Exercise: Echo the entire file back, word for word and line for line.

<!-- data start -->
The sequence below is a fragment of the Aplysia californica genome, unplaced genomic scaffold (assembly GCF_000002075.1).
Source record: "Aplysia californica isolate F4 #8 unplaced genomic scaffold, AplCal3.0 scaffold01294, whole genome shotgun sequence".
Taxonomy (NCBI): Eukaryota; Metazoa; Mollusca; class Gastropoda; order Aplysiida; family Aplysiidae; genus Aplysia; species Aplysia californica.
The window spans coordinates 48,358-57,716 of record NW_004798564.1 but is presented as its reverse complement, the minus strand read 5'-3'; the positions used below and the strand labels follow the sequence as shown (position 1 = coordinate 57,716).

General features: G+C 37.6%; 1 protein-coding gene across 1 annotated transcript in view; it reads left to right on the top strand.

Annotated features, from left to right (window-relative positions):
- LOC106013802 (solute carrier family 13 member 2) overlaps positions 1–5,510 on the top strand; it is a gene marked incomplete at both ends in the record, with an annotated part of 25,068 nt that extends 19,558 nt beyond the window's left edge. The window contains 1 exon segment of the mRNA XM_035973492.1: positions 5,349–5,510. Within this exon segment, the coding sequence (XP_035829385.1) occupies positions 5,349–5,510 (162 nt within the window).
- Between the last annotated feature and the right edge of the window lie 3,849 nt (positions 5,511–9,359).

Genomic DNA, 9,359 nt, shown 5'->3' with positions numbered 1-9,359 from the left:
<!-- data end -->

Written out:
The sequence below is a fragment of the Aplysia californica genome, unplaced genomic scaffold (assembly GCF_000002075.1).
Source record: "Aplysia californica isolate F4 #8 unplaced genomic scaffold, AplCal3.0 scaffold01294, whole genome shotgun sequence".
Taxonomy (NCBI): Eukaryota; Metazoa; Mollusca; class Gastropoda; order Aplysiida; family Aplysiidae; genus Aplysia; species Aplysia californica.
The window spans coordinates 48,358-57,716 of record NW_004798564.1 but is presented as its reverse complement, the minus strand read 5'-3'; the positions used below and the strand labels follow the sequence as shown (position 1 = coordinate 57,716).

General features: G+C 37.6%; 1 protein-coding gene across 1 annotated transcript in view; it reads left to right on the top strand.

Annotated features, from left to right (window-relative positions):
- LOC106013802 (solute carrier family 13 member 2) overlaps positions 1–5,510 on the top strand; it is a gene marked incomplete at both ends in the record, with an annotated part of 25,068 nt that extends 19,558 nt beyond the window's left edge. The window contains 1 exon segment of the mRNA XM_035973492.1: positions 5,349–5,510. Within this exon segment, the coding sequence (XP_035829385.1) occupies positions 5,349–5,510 (162 nt within the window).
- Between the last annotated feature and the right edge of the window lie 3,849 nt (positions 5,511–9,359).

Genomic DNA, 9,359 nt, shown 5'->3' with positions numbered 1-9,359 from the left: